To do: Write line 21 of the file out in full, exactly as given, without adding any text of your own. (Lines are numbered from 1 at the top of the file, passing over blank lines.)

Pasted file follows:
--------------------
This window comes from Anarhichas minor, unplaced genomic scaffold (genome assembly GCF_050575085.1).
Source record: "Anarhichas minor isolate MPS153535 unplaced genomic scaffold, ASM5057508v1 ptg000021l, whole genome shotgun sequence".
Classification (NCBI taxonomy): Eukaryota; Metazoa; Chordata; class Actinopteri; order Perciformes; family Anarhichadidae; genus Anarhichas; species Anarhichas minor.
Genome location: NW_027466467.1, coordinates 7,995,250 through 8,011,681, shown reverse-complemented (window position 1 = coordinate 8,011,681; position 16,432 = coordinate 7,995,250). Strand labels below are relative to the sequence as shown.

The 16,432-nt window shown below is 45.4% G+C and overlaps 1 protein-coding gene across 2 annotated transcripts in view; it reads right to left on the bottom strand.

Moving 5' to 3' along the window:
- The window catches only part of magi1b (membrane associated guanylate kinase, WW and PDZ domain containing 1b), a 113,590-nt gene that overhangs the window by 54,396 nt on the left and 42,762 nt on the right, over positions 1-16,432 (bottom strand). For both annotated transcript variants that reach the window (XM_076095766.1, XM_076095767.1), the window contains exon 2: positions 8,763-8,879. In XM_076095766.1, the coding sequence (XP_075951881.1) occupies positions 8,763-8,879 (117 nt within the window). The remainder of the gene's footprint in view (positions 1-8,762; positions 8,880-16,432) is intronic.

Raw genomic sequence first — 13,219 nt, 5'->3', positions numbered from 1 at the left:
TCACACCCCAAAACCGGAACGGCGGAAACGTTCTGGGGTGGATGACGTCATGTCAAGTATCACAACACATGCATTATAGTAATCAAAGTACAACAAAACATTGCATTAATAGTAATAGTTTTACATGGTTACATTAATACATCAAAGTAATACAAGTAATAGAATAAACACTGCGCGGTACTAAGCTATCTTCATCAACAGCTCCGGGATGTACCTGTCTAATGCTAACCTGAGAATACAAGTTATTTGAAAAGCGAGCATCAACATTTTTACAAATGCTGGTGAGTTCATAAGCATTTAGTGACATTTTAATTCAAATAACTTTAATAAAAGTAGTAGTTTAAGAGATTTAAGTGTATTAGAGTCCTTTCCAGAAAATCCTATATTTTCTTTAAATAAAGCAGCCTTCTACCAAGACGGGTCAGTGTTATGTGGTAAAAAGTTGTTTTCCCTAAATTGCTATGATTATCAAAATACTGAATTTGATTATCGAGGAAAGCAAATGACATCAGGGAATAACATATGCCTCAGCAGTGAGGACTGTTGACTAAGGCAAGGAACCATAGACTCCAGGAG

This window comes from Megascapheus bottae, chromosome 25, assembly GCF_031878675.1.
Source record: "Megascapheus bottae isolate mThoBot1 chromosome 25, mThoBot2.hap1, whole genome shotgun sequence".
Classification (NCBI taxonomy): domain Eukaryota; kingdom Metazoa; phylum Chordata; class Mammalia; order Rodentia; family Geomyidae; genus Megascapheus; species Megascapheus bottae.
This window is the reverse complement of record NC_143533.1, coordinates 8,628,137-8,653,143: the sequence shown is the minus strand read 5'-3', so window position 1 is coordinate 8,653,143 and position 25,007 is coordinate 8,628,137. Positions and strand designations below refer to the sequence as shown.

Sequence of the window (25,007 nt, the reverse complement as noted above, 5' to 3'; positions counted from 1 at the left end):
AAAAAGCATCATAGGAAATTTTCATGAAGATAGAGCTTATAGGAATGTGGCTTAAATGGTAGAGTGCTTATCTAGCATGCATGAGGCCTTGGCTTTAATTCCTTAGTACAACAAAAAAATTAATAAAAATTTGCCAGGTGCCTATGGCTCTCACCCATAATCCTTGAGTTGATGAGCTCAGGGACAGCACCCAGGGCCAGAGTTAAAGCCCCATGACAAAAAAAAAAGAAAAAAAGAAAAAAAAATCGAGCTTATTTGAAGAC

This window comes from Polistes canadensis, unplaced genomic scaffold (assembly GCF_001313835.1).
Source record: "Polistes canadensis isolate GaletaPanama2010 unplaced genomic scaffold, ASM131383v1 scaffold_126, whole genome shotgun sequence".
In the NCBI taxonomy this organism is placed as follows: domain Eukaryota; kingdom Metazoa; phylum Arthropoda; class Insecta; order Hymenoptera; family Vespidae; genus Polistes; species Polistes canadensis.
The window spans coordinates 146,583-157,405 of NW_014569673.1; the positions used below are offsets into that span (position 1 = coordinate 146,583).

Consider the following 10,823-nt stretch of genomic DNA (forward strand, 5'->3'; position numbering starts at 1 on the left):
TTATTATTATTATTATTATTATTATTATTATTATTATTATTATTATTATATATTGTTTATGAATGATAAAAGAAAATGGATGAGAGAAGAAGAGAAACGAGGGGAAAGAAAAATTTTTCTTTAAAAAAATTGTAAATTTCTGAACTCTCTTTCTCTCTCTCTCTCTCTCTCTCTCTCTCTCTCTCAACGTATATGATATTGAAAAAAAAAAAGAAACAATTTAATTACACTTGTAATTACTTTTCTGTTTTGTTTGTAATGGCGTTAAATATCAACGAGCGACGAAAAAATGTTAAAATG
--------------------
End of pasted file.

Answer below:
TTATTATTATTATTATTATTATTATTATTATTATTATTATTATTATTATATATTGTTTATGAATGATAAAAGAAAATGGATGAGAGAAGAAGAGAAACGAGGGGAAAGAAAAATTTTTCTTTAAAAAAATTGTAAATTTCTGAACTCTCTTTCTCTCTCTCTCTCTCTCTCTCTCTCTCTCTCTCAACGTATATGATATTGAAAAAAAAAAAGAAACAATTTAATTACACTTGTAATTACTTTTCTGTTTTGTTTGTAATGGCGTTAAATATCAACGAGCGACGAAAAAATGTTAAAATG